Operating System Deadlock Galvin

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  • Enumeration:- The act of counting; reciting numbers in ascending order or A numbered list
  • Operating System Deadlock Galvin

    1. 1. Operating System: DEADLOCKS SONALI C. BSc (IT) UDIT Deadlocks-Galvin sonali C.
    2. 2. What is Deadlock? <ul><li>A set of blocked processes each holding a resource and waiting to acquire a resource held by another process in the set. </li></ul><ul><li>Example </li></ul><ul><ul><li>System has 2 disk drives. </li></ul></ul><ul><ul><li>P 1 and P 2 each hold one disk drive and each needs another one. </li></ul></ul><ul><li>Example </li></ul><ul><ul><li>2 train approaches each other at crossing, both will come to full stop and neither shall start until other has gone. </li></ul></ul>Deadlocks-Galvin sonali C.
    3. 3. Deadlock Example <ul><li>Traffic only in one direction. </li></ul><ul><li>Each section of a bridge can be viewed as a resource. </li></ul><ul><li>If a deadlock occurs, it can be resolved if one car backs up (preempt resources and rollback). </li></ul><ul><li>Several cars may have to be backed up if a deadlock occurs. </li></ul><ul><li>Starvation is possible </li></ul>Deadlocks-Galvin sonali C.
    4. 4. What are we covering? <ul><li>To develop a description of deadlocks, which prevent sets of concurrent processes from completing their tasks </li></ul><ul><li>To present a number of different methods for preventing or avoiding deadlocks in a computer system. </li></ul>Deadlocks-Galvin sonali C.
    5. 5. SYSTEM MODEL <ul><li>Each resource type R i has W i instances. </li></ul><ul><li>Resource types R 1 , R 2 , . . ., R m </li></ul><ul><ul><ul><li>CPU cycles, memory space, I/O devices </li></ul></ul></ul><ul><li>System has 2 CPUs, then resource type CPU has 2 instance. </li></ul><ul><li>Each process utilizes a resource as follows: </li></ul><ul><ul><li>request (system call) </li></ul></ul><ul><ul><li>use </li></ul></ul><ul><ul><li>release (system call) </li></ul></ul>Deadlocks-Galvin sonali C.
    6. 6. DEADLOCK CHARACTERIZATION <ul><li>Deadlock can arise if four conditions hold simultaneously. </li></ul><ul><ul><li>Mutual exclusion: only one process at a time can use a resource. </li></ul></ul><ul><ul><li>Hold and wait: a process holding at least one resource is waiting to acquire additional resources held by other processes. </li></ul></ul>Deadlocks-Galvin sonali C.
    7. 7. <ul><ul><li>No preemption: a resource can be released only voluntarily by the process holding it, after that process has completed its task. </li></ul></ul><ul><ul><li>Circular wait: there exists a set { P 0 , P 1 , …, P 0 } of waiting processes such that P 0 is waiting for a resource that is held by P 1 , P 1 is waiting for a resource that is held by </li></ul></ul><ul><li>P 2 , …, P n –1 is waiting for a resource that is held by P n , and P 0 is waiting for a resource that is held by P 0 . </li></ul>Deadlocks-Galvin sonali C. CONT…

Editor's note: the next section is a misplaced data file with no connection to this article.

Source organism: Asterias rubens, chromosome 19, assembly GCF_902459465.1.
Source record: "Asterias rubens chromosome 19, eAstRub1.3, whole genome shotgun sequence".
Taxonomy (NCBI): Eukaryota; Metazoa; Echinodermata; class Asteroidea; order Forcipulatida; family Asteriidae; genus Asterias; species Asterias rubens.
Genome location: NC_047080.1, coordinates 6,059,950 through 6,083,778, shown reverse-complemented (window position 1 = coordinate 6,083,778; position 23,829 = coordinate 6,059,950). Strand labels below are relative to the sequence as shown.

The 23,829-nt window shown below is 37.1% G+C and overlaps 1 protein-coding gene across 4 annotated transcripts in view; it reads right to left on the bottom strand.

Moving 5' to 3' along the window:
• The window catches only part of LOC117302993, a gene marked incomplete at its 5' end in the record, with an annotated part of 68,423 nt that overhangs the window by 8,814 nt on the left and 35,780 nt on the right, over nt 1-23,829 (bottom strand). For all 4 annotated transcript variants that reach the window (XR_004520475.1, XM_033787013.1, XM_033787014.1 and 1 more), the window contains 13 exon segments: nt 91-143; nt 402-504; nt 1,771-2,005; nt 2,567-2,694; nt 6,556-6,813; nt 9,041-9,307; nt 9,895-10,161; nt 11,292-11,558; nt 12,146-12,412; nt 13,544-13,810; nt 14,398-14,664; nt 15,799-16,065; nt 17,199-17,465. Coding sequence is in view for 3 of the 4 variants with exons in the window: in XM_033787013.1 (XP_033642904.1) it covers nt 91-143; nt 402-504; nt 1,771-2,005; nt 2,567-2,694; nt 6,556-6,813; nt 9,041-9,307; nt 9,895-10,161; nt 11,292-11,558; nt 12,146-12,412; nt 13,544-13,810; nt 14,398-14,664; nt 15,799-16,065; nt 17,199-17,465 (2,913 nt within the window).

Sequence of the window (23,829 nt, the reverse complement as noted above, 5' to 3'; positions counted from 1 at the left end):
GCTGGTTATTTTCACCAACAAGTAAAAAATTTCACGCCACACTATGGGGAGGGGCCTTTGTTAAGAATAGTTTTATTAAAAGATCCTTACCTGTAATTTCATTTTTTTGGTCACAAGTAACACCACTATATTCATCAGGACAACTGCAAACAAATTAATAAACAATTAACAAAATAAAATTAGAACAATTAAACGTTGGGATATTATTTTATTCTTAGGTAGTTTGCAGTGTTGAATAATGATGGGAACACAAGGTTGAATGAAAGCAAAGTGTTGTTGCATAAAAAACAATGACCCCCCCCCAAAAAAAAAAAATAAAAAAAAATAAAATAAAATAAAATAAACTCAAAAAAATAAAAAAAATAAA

8. 8. RESOURCE-ALLOCATION GRAPH <ul><li>Deadlocks can be described in term of directed graph- SYSTEM RESOURCE-ALLOCATION GRAPH . </li></ul><ul><li>A set of vertices V and a set of edges E . </li></ul><ul><ul><li>V is partitioned into two types: </li></ul></ul><ul><ul><ul><li>P = { P 1 , P 2 , …, P n }, the set consisting of all the processes in the system. </li></ul></ul></ul><ul><ul><ul><li>R = { R 1 , R 2 , …, R m }, the multi-set consisting of all resource types in the system. </li></ul></ul></ul><ul><ul><li>request edge – directed edge P 1  R j </li></ul></ul><ul><ul><li>assignment edge – directed edge R j  P i </li></ul></ul>Deadlocks-Galvin sonali C.
    9. 9. RESOURCE-ALLOCATION GRAPH <ul><li>Process </li></ul><ul><li>Resource Type with 4 instances </li></ul><ul><li>P i requests instance of R j </li></ul><ul><li>P i is holding an instance of R j </li></ul>Deadlocks-Galvin sonali C. CONT… P i P i R j R j
    10. 10. EXAMPLE OF RESOURCE-ALLOCATION GRAPH Deadlocks-Galvin sonali C. CONT…
    11. 11. RESOURCE-ALLOCATION GRAPH WITH A DEADLOCK <ul><li>P1 -> R1 -> P2 -> R3 -> P3 -> R2 -> P1 </li></ul><ul><li>P2 -> R3 -> P3 -> R2 -> P1 </li></ul>Deadlocks-Galvin sonali C. CONT…
    12. 12. GRAPH WITH A CYCLE BUT NO DEADLOCK <ul><li>P1 -> R1 -> P3 -> R2 -> P1 </li></ul><ul><li>No deadlock </li></ul><ul><li>P4 may release its instance of resource R2 </li></ul><ul><li>Then it can be allocated to P3 </li></ul>Deadlocks-Galvin sonali C. CONT…